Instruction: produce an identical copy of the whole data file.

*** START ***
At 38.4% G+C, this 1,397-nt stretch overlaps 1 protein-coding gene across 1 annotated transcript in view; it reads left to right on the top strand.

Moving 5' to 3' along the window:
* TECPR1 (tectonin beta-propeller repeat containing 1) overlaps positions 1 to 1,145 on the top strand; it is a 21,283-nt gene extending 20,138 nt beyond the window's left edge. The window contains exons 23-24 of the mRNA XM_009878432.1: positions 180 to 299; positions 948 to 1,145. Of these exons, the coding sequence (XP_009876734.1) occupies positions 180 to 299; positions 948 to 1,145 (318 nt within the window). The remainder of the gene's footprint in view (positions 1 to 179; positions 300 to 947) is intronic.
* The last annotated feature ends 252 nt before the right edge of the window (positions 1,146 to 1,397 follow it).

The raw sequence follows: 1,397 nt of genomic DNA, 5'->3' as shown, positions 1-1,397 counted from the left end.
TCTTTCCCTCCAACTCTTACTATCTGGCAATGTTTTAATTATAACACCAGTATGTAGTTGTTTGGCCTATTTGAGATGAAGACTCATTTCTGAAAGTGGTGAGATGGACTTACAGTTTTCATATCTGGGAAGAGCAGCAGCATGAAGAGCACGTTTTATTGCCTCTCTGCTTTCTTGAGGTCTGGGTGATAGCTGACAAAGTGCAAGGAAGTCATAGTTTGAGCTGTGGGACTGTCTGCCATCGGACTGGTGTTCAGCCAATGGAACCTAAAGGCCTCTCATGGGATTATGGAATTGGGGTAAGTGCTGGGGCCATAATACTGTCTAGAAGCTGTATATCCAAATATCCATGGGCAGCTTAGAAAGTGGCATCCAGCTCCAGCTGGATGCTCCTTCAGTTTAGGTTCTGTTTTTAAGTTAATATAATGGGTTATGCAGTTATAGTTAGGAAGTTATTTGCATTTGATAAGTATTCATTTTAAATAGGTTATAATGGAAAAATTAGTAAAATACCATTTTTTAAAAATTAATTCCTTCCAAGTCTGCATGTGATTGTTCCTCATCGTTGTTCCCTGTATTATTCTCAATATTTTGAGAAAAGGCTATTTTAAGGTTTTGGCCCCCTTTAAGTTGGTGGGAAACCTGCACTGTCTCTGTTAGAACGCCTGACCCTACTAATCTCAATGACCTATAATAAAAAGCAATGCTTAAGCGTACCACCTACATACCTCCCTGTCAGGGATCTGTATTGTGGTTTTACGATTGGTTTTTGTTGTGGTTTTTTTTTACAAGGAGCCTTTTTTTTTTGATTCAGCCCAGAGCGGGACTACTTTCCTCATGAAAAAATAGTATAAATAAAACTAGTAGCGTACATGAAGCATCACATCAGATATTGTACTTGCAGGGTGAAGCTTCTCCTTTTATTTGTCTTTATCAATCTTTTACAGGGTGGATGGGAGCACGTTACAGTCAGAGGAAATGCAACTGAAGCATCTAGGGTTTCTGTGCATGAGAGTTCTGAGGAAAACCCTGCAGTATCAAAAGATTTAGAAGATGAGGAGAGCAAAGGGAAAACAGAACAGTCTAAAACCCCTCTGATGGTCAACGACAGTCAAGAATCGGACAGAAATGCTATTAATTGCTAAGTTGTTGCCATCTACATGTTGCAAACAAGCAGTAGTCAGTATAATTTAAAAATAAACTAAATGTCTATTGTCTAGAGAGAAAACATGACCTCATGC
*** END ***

At 38.4% G+C, this 1,397-nt stretch overlaps 1 protein-coding gene across 1 annotated transcript in view; it reads left to right on the top strand.

Moving 5' to 3' along the window:
* TECPR1 (tectonin beta-propeller repeat containing 1) overlaps positions 1 to 1,145 on the top strand; it is a 21,283-nt gene extending 20,138 nt beyond the window's left edge. The window contains exons 23-24 of the mRNA XM_009878432.1: positions 180 to 299; positions 948 to 1,145. Of these exons, the coding sequence (XP_009876734.1) occupies positions 180 to 299; positions 948 to 1,145 (318 nt within the window). The remainder of the gene's footprint in view (positions 1 to 179; positions 300 to 947) is intronic.
* The last annotated feature ends 252 nt before the right edge of the window (positions 1,146 to 1,397 follow it).

The raw sequence follows: 1,397 nt of genomic DNA, 5'->3' as shown, positions 1-1,397 counted from the left end.
TCTTTCCCTCCAACTCTTACTATCTGGCAATGTTTTAATTATAACACCAGTATGTAGTTGTTTGGCCTATTTGAGATGAAGACTCATTTCTGAAAGTGGTGAGATGGACTTACAGTTTTCATATCTGGGAAGAGCAGCAGCATGAAGAGCACGTTTTATTGCCTCTCTGCTTTCTTGAGGTCTGGGTGATAGCTGACAAAGTGCAAGGAAGTCATAGTTTGAGCTGTGGGACTGTCTGCCATCGGACTGGTGTTCAGCCAATGGAACCTAAAGGCCTCTCATGGGATTATGGAATTGGGGTAAGTGCTGGGGCCATAATACTGTCTAGAAGCTGTATATCCAAATATCCATGGGCAGCTTAGAAAGTGGCATCCAGCTCCAGCTGGATGCTCCTTCAGTTTAGGTTCTGTTTTTAAGTTAATATAATGGGTTATGCAGTTATAGTTAGGAAGTTATTTGCATTTGATAAGTATTCATTTTAAATAGGTTATAATGGAAAAATTAGTAAAATACCATTTTTTAAAAATTAATTCCTTCCAAGTCTGCATGTGATTGTTCCTCATCGTTGTTCCCTGTATTATTCTCAATATTTTGAGAAAAGGCTATTTTAAGGTTTTGGCCCCCTTTAAGTTGGTGGGAAACCTGCACTGTCTCTGTTAGAACGCCTGACCCTACTAATCTCAATGACCTATAATAAAAAGCAATGCTTAAGCGTACCACCTACATACCTCCCTGTCAGGGATCTGTATTGTGGTTTTACGATTGGTTTTTGTTGTGGTTTTTTTTTACAAGGAGCCTTTTTTTTTTGATTCAGCCCAGAGCGGGACTACTTTCCTCATGAAAAAATAGTATAAATAAAACTAGTAGCGTACATGAAGCATCACATCAGATATTGTACTTGCAGGGTGAAGCTTCTCCTTTTATTTGTCTTTATCAATCTTTTACAGGGTGGATGGGAGCACGTTACAGTCAGAGGAAATGCAACTGAAGCATCTAGGGTTTCTGTGCATGAGAGTTCTGAGGAAAACCCTGCAGTATCAAAAGATTTAGAAGATGAGGAGAGCAAAGGGAAAACAGAACAGTCTAAAACCCCTCTGATGGTCAACGACAGTCAAGAATCGGACAGAAATGCTATTAATTGCTAAGTTGTTGCCATCTACATGTTGCAAACAAGCAGTAGTCAGTATAATTTAAAAATAAACTAAATGTCTATTGTCTAGAGAGAAAACATGACCTCATGC